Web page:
Ancient Pots for Modern Cooks

Copper and Clay Pots  by Dinnerinvenice.com

 Copper and Clay Pots  by Dinnerinvenice.com

In the new Fall issue of Joy of Kosher Magazine (pages 33-37) you will find my new article on “Ancient Pots for modern Flavors”, and a possible answer to why your grandma’s food always tasted best and you were never quite able to replicate it…. and this month, you can get this issue of Joy of Kosher Magazine  for FREE , to read on your iPad:
http://www.joyofkosher.com/2013/08/free-issue-of-joy-of-kosher-magazine-now-on-your-ipad/

Alessandra Fall JOK

Silvia Colloca’s Pumpkin Seed Rolls

Silvia Colloca - Silvia's Cucina - Italian Food blogger

Silvia Colloca's Pumpkin Seed Rolls - SilviasCucina.net

We all have weaknesses. One of mine is that I tend to be quite impatient. That’s why, even though I adore homemade bread, I’m not going to babysit that dough for several hours!

Enter this week’s guest, Silvia Colloca, my go-to expert (the other one is Vittorio of  Viva la Focaccia) when it comes to bread making, including tips on cutting corners and reducing the waiting time.

Silvia Colloca - Italian food blogger, actress. SilviasCucina.net

Silvia is hands-down one of the best Italian food bloggers out there: on Silvia’s Cucina, she shares lots of tasty, easy, healthy Italian recipes that she learned growing up in Milan from her mom and grandma. Just FYI, Silvia is also a successful movie and theater actress and mezzo soprano opera singer, trained at the prestigious music academy of Milan. For the past ten years, she has been married to one of the most beloved Australian actors, producers (and heart-throbs), Richard Roxburgh, and living in Sydney, where they are raising their adorable sons. Silvia somehow manages to do all of the above with remarkable grace and ease, and to look drop-dead gorgeous even when covered in flour.

Which, in theory, makes her one of those super-women we’d all like to hate: however, she also happens to be incredibly nice, modest, and laid-back, so you stand no chance: you are going to fall in love with her, and her delicious, authentic Italian food.

Silvia Colloca's Pumpkin Seed Rolls - SilviasCucina.net for Dinnerinvenice.com 2

SILVIA SAYS: 

I was overjoyed when my friend Alessandra asked me if I could write a guest post on her blog DinnerInVenice. Alessandra and I both started our Italian food blogs back in 2011. Like Ale, I am an Italian-born woman, recently emigrated to an English speaking country (Australia) and, just like her, I have been fascinated and enamoured with the bounty of local produce and diverse cuisines my new home-land has to offer. However, I could not help but miss my Bella Italia, the very scents of it, its flavors. My most unsatisfied craving was “real” bread, Il pane. Fragrant, crunchy and bronzed, with its inviting crackly crust and a moist and airy crumb.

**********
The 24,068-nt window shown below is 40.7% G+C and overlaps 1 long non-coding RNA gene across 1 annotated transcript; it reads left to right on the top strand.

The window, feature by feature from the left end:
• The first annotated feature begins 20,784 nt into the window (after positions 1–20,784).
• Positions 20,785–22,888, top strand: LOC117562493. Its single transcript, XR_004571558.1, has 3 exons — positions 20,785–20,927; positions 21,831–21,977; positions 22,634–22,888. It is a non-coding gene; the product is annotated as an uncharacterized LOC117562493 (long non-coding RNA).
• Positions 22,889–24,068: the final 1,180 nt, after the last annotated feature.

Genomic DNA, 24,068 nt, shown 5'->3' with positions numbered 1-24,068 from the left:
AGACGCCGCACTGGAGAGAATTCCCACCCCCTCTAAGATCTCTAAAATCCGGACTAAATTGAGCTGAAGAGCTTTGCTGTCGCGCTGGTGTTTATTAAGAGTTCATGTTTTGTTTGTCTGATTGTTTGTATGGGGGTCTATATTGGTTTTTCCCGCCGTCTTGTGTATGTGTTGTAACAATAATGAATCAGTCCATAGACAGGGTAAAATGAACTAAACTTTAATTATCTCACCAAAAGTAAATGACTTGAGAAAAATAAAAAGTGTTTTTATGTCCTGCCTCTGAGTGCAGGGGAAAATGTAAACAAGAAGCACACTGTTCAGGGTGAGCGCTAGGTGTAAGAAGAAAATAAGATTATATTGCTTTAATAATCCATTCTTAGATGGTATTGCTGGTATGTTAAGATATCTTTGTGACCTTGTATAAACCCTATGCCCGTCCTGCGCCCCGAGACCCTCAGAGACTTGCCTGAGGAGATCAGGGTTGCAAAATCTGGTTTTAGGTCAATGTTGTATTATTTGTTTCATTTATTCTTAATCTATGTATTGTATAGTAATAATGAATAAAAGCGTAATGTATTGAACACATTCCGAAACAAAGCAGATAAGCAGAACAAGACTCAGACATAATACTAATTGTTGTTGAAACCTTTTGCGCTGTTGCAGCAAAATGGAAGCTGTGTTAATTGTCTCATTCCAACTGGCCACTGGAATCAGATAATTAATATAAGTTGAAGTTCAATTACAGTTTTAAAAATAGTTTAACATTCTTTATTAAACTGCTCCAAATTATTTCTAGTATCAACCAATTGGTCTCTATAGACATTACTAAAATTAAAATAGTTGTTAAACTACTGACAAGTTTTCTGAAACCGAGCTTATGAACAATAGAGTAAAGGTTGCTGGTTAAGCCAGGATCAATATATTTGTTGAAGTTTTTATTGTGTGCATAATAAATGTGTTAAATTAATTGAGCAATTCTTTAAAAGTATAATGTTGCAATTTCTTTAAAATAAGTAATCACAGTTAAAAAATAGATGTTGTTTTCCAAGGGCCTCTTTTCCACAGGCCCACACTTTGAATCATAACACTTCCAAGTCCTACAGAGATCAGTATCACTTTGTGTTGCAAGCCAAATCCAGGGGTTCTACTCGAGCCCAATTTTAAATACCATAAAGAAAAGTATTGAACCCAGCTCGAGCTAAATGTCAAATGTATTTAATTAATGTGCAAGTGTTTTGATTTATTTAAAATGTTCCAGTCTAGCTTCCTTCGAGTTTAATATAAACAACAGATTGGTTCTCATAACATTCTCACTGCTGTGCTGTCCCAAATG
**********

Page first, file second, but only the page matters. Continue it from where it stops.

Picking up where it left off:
Silvia Colloca's Pumpkin Seed Rolls - SilviasCucina.net for Dinnerinvenice.com 3

I have learnt to make it at home, from slow-proving sourdoughs to yeast-risen ones, for more immediate gratification. And every time a loaf is baking in my oven, I can simply close my eyes and smell my beloved Italy from my sunny Sydney kitchen.

Silvia Colloca’s Pumpkin Rolls

makes 6-8 rolls

Ingredients

  • 2 cups wholewheat flour
  • 1 cup high gluten flour (or all purpose, or 00 flour)
  • 1 1/2 tbsp dried yeast stirred into 300 ml (1 1/4 cup) lukewarm water
  • 1 tsp honey or barley malt syrup
  • 2 tbsp extra-virgin olive oil
  • 1 1/2 tsp salt
  • milk or non-dairy milk for brushing
  • 2-3 handfuls shelled pumpkin seeds (or sunflower seeds)

Directions

1. Place the flour in a large bowl, add the water and yeast, honey (or barley malt syrup) and oil.

2. Knead onto a floured surface for 3-4 minutes, then add the salt and keep keading for 3-5 minutes or until the dough is smooth and soft.

3. Transfer the dough into a floured bowl and cover with a kitchen towel.

4. After 30 minutes, stretch the dough to shape a rectangle, then fold it into three and onto itself. Place the dough back in the bowl. Repeat a second time after 30 minutes. Folding the dough will ensure the softest, moistest crumb.

5. Prove the dough in a warm spot until it has doubled in size.

6. Shape the dough into 6-8 rolls, and place them close together on a baking tray lined with parchment. Brush the top with milk, or buttermilk (or non-dairy milk) and top them with the seeds. Rest the rolls covered with a kitchen towel for 30-45 minutes. In the meantime bring your oven to 200 C (390 F)

7. Bake the rolls for 30-35 minutes, or until crusty and bronzed, and until the bottom sounds hollow when tapped. Allow to cool at room temperature before eating.

http://dinnerinvenice.com/2013/05/21/silvia-collocas-pumpkin-seed-rolls/